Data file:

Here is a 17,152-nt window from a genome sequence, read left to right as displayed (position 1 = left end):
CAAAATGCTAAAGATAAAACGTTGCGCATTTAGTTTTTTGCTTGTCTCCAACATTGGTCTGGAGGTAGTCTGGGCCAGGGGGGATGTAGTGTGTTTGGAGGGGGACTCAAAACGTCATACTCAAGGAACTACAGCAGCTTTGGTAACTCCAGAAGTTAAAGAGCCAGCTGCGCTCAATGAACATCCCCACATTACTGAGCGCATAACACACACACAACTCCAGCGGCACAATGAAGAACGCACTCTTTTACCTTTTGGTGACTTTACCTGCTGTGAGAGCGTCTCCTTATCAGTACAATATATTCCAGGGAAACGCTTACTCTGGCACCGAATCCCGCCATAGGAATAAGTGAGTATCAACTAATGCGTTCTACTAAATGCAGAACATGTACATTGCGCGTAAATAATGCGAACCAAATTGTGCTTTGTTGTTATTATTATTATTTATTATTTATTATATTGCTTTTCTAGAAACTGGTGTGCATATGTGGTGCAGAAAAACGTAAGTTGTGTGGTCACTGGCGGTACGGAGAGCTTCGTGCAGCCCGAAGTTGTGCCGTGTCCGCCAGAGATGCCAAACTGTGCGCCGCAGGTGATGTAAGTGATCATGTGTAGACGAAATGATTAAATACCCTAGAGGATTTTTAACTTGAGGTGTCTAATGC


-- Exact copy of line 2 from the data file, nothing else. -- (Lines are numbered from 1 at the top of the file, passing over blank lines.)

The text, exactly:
CAAAATGCTAAAGATAAAACGTTGCGCATTTAGTTTTTTGCTTGTCTCCAACATTGGTCTGGAGGTAGTCTGGGCCAGGGGGGATGTAGTGTGTTTGGAGGGGGACTCAAAACGTCATACTCAAGGAACTACAGCAGCTTTGGTAACTCCAGAAGTTAAAGAGCCAGCTGCGCTCAATGAACATCCCCACATTACTGAGCGCATAACACACACACAACTCCAGCGGCACAATGAAGAACGCACTCTTTTACCTTTTGGTGACTTTACCTGCTGTGAGAGCGTCTCCTTATCAGTACAATATATTCCAGGGAAACGCTTACTCTGGCACCGAATCCCGCCATAGGAATAAGTGAGTATCAACTAATGCGTTCTACTAAATGCAGAACATGTACATTGCGCGTAAATAATGCGAACCAAATTGTGCTTTGTTGTTATTATTATTATTTATTATTTATTATATTGCTTTTCTAGAAACTGGTGTGCATATGTGGTGCAGAAAAACGTAAGTTGTGTGGTCACTGGCGGTACGGAGAGCTTCGTGCAGCCCGAAGTTGTGCCGTGTCCGCCAGAGATGCCAAACTGTGCGCCGCAGGTGATGTAAGTGATCATGTGTAGACGAAATGATTAAATACCCTAGAGGATTTTTAACTTGAGGTGTCTAATGC